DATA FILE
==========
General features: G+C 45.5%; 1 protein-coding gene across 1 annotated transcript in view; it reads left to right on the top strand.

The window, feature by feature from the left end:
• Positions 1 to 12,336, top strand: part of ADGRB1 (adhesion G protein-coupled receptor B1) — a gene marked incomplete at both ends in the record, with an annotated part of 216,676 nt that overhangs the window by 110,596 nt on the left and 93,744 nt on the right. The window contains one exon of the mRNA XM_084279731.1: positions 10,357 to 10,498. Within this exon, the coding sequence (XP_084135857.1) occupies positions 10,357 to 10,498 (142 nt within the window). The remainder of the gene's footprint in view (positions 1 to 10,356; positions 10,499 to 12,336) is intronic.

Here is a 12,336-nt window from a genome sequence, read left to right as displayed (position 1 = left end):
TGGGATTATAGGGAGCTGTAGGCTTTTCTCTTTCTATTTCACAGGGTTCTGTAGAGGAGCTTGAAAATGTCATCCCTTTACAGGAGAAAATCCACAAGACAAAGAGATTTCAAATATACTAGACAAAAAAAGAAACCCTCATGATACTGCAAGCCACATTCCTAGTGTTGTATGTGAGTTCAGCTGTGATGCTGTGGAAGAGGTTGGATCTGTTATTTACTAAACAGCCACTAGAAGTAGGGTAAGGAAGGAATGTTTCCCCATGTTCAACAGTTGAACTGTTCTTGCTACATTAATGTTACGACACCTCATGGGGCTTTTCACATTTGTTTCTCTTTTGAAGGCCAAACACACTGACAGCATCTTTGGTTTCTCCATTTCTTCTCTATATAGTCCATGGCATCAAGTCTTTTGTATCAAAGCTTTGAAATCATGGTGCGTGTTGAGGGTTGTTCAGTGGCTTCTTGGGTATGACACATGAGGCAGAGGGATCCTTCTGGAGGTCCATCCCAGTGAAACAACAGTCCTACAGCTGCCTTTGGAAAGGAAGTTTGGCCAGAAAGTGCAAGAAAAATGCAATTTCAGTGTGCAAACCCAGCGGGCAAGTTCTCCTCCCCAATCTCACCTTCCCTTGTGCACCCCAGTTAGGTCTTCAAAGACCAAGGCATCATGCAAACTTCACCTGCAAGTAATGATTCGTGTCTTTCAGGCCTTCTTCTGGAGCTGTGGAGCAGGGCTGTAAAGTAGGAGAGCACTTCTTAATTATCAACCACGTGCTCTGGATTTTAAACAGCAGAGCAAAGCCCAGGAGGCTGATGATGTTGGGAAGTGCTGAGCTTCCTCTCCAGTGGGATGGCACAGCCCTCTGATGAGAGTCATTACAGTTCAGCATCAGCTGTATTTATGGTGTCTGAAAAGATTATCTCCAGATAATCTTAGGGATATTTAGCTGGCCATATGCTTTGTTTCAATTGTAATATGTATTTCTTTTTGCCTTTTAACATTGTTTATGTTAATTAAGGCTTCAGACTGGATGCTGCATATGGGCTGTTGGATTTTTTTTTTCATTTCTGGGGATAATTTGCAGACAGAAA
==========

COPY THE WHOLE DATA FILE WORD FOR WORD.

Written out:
General features: G+C 45.5%; 1 protein-coding gene across 1 annotated transcript in view; it reads left to right on the top strand.

The window, feature by feature from the left end:
• Positions 1 to 12,336, top strand: part of ADGRB1 (adhesion G protein-coupled receptor B1) — a gene marked incomplete at both ends in the record, with an annotated part of 216,676 nt that overhangs the window by 110,596 nt on the left and 93,744 nt on the right. The window contains one exon of the mRNA XM_084279731.1: positions 10,357 to 10,498. Within this exon, the coding sequence (XP_084135857.1) occupies positions 10,357 to 10,498 (142 nt within the window). The remainder of the gene's footprint in view (positions 1 to 10,356; positions 10,499 to 12,336) is intronic.

Here is a 12,336-nt window from a genome sequence, read left to right as displayed (position 1 = left end):
TGGGATTATAGGGAGCTGTAGGCTTTTCTCTTTCTATTTCACAGGGTTCTGTAGAGGAGCTTGAAAATGTCATCCCTTTACAGGAGAAAATCCACAAGACAAAGAGATTTCAAATATACTAGACAAAAAAAGAAACCCTCATGATACTGCAAGCCACATTCCTAGTGTTGTATGTGAGTTCAGCTGTGATGCTGTGGAAGAGGTTGGATCTGTTATTTACTAAACAGCCACTAGAAGTAGGGTAAGGAAGGAATGTTTCCCCATGTTCAACAGTTGAACTGTTCTTGCTACATTAATGTTACGACACCTCATGGGGCTTTTCACATTTGTTTCTCTTTTGAAGGCCAAACACACTGACAGCATCTTTGGTTTCTCCATTTCTTCTCTATATAGTCCATGGCATCAAGTCTTTTGTATCAAAGCTTTGAAATCATGGTGCGTGTTGAGGGTTGTTCAGTGGCTTCTTGGGTATGACACATGAGGCAGAGGGATCCTTCTGGAGGTCCATCCCAGTGAAACAACAGTCCTACAGCTGCCTTTGGAAAGGAAGTTTGGCCAGAAAGTGCAAGAAAAATGCAATTTCAGTGTGCAAACCCAGCGGGCAAGTTCTCCTCCCCAATCTCACCTTCCCTTGTGCACCCCAGTTAGGTCTTCAAAGACCAAGGCATCATGCAAACTTCACCTGCAAGTAATGATTCGTGTCTTTCAGGCCTTCTTCTGGAGCTGTGGAGCAGGGCTGTAAAGTAGGAGAGCACTTCTTAATTATCAACCACGTGCTCTGGATTTTAAACAGCAGAGCAAAGCCCAGGAGGCTGATGATGTTGGGAAGTGCTGAGCTTCCTCTCCAGTGGGATGGCACAGCCCTCTGATGAGAGTCATTACAGTTCAGCATCAGCTGTATTTATGGTGTCTGAAAAGATTATCTCCAGATAATCTTAGGGATATTTAGCTGGCCATATGCTTTGTTTCAATTGTAATATGTATTTCTTTTTGCCTTTTAACATTGTTTATGTTAATTAAGGCTTCAGACTGGATGCTGCATATGGGCTGTTGGATTTTTTTTTTCATTTCTGGGGATAATTTGCAGACAGAAA